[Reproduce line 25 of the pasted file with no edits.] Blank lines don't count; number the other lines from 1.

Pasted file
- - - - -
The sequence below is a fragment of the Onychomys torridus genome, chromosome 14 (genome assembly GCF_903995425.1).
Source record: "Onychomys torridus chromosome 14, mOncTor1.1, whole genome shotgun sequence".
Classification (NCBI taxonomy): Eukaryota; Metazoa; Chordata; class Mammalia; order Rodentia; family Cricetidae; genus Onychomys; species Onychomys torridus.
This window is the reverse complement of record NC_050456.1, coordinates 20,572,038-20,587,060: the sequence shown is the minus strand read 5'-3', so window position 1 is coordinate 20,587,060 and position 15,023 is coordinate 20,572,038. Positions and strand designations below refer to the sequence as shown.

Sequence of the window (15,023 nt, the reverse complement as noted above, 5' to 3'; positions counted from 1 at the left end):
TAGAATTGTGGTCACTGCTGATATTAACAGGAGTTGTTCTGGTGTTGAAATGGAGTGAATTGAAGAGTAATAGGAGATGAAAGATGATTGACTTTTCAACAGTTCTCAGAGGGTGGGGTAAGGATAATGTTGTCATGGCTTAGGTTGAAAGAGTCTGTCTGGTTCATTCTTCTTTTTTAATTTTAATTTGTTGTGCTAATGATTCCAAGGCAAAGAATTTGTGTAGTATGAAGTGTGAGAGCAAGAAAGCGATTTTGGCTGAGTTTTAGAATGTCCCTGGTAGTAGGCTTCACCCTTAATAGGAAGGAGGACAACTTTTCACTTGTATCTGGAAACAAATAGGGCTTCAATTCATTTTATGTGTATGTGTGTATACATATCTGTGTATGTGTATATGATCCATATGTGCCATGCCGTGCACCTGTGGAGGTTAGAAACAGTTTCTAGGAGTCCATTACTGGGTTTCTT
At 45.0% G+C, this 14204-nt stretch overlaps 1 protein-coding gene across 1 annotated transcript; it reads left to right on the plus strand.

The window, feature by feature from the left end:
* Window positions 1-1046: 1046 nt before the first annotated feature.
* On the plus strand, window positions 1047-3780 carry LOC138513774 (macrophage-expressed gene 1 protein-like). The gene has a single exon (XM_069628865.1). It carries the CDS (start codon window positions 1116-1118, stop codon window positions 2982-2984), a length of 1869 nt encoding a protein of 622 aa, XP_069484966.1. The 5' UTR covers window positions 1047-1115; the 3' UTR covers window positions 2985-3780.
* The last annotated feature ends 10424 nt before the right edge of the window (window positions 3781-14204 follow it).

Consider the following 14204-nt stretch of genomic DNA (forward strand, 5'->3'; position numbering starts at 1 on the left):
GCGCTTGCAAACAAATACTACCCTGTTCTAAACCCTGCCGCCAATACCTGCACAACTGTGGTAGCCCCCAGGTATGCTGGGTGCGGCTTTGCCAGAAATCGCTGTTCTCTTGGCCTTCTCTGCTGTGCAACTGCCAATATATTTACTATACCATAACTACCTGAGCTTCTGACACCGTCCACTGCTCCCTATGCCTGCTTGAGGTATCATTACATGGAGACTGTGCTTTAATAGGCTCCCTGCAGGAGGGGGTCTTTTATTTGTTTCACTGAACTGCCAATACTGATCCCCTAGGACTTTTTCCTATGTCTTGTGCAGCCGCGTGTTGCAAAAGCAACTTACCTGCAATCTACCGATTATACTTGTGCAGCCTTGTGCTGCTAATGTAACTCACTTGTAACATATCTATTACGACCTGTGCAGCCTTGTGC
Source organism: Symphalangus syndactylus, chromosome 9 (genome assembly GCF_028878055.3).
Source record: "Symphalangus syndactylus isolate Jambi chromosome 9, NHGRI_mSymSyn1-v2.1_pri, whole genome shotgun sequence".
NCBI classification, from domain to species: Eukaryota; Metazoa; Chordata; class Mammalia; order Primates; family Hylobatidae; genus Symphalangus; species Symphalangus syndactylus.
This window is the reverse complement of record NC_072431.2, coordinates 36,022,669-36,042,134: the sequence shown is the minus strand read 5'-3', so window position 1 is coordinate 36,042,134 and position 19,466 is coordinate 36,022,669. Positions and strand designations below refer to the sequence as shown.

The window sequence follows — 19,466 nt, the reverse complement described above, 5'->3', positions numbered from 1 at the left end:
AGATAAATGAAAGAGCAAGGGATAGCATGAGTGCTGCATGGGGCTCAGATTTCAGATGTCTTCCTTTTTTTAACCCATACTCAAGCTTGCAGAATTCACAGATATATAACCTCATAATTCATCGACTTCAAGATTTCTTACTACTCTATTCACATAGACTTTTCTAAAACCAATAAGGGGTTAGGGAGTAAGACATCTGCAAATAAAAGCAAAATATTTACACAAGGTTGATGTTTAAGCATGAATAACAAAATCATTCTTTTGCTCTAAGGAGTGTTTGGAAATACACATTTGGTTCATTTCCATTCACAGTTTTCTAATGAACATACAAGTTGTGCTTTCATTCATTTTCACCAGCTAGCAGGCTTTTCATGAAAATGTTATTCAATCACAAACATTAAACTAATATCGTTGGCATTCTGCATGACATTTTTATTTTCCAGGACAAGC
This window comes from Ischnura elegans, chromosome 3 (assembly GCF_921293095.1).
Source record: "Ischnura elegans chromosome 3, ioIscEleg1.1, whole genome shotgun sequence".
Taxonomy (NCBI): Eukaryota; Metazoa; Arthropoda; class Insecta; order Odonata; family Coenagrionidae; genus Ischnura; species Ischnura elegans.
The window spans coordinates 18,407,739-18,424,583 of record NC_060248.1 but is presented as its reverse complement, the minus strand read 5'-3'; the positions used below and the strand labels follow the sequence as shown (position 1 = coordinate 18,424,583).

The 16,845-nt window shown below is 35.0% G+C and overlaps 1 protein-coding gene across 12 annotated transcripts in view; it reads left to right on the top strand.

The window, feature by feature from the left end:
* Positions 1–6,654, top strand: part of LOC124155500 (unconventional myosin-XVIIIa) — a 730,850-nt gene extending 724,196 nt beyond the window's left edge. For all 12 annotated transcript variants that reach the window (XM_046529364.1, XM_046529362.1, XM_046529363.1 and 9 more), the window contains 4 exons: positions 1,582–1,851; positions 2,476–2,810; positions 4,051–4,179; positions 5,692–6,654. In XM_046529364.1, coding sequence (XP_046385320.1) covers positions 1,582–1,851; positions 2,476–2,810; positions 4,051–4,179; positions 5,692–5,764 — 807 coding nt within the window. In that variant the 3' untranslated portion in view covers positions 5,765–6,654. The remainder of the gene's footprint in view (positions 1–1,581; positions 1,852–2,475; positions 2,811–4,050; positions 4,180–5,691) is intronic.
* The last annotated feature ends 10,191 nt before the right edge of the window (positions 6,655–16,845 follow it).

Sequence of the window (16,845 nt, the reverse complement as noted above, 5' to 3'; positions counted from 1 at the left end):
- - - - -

The window, feature by feature from the left end: